“Other solar systems can be very different from ours, with two or even three stars, and different numbers of planets,” he adds.
He carries out computer simulations to explain how these planetary systems are formed, and movements and activities within them, including the climates of planets. "My computer is my research laboratory," he says.
The computer programs that Thijs has developed can also simulate impact collisions, such as that of an asteroid on a planet, which caused the dinosaurs’ extinction on Earth.
Astrophysics matters here on Earth
“Astronomy is not just about looking at the stars,” explains Thijs. “In addition to the pure scientific interests, astrophysics and space science bring in new technology that can be applied in many other aspects of our lives.”
One area of scientific endeavor which astrophysics contributes to is that of understanding climate change.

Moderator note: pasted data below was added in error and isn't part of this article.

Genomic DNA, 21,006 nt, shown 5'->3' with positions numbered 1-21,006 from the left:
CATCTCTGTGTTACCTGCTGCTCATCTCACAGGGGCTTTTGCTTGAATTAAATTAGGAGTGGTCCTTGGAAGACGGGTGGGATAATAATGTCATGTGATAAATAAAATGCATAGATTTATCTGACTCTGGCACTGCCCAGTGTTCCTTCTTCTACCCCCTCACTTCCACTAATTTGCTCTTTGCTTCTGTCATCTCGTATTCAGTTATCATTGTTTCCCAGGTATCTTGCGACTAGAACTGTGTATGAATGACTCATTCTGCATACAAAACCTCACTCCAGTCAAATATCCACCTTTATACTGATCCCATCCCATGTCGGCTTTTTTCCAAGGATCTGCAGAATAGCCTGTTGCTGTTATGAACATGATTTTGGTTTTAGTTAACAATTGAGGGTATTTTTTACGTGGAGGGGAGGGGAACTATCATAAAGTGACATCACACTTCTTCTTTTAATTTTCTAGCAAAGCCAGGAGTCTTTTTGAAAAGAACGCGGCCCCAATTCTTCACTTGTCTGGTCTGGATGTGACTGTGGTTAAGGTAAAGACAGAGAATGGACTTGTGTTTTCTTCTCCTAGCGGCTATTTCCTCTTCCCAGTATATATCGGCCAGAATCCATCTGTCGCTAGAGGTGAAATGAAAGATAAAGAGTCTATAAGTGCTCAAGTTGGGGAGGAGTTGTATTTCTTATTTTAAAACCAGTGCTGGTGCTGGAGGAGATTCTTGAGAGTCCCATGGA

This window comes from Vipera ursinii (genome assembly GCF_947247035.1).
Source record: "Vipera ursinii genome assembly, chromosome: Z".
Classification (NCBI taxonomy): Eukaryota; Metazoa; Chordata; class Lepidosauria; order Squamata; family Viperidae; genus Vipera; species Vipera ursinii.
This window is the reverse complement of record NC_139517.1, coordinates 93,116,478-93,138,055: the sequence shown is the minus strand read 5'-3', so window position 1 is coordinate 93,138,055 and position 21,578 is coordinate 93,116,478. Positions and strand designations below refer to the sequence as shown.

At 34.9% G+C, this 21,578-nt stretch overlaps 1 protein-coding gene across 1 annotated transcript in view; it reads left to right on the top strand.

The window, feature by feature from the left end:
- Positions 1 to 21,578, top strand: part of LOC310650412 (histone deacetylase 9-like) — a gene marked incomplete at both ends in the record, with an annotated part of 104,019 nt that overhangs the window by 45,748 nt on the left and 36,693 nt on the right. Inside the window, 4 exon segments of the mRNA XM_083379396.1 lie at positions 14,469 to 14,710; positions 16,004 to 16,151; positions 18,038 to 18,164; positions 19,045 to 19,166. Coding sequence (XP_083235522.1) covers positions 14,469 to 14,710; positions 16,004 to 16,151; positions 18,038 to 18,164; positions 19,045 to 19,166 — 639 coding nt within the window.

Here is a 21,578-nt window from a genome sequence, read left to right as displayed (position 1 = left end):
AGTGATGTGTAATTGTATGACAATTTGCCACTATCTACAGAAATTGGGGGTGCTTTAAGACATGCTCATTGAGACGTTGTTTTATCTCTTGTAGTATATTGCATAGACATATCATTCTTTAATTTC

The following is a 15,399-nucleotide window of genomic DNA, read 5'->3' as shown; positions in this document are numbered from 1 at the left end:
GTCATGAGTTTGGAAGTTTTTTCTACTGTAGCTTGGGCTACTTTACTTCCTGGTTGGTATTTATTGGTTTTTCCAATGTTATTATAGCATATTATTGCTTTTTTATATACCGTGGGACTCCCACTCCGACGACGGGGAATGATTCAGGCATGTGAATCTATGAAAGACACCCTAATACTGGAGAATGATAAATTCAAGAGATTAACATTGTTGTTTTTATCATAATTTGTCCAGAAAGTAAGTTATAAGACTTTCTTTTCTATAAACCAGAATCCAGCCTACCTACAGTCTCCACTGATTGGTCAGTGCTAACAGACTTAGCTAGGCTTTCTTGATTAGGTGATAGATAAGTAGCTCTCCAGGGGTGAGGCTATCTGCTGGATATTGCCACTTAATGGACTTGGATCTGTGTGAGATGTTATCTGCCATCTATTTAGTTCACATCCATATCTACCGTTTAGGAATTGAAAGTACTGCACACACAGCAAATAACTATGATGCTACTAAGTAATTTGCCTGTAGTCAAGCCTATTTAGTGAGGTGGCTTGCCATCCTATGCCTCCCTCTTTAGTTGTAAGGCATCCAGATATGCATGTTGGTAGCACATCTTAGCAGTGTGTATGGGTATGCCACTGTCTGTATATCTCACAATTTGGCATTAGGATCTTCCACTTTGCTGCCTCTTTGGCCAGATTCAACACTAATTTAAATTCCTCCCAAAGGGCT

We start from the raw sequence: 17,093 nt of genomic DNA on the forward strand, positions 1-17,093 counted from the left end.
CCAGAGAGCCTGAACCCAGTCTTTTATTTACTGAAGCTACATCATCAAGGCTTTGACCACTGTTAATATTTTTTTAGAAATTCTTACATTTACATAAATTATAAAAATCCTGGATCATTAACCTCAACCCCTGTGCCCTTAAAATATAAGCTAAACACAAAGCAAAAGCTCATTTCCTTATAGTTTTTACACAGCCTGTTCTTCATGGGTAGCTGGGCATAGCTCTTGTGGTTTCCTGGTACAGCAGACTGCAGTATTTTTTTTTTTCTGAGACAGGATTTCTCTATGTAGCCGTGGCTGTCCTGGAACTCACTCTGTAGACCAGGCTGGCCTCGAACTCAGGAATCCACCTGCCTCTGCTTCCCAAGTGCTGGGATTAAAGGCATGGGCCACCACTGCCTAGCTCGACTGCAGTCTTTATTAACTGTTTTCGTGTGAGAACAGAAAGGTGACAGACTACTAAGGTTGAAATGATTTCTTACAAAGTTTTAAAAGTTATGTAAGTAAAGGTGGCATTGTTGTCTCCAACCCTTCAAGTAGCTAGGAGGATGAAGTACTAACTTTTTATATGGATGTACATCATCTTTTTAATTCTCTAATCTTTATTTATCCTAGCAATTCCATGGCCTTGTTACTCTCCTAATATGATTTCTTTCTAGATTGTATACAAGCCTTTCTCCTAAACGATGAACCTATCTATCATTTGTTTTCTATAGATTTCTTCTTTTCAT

Billions of years ago, the planets Mars and Venus likely hosted oceans. However, their atmospheres have become uninhabitable due to climate change. The frozen planet Mars has a ‘failed greenhouse effect’, while the boiling planet Venus a ‘runaway greenhouse effect’.
“Climate change deniers are correct about one thing: The temperature of the Earth has always been changing,” explains Thijs. “There were pre-historic fluctuations in the Earth’s temperature due to many factors including changes in the orbit of the Earth around the Sun, the Earth’s tilt, and geological factors.”
Carbon dioxide levels from Earth’s distant past have been calculated by studying the ice caps at Greenland and the South Pole (see graphs below).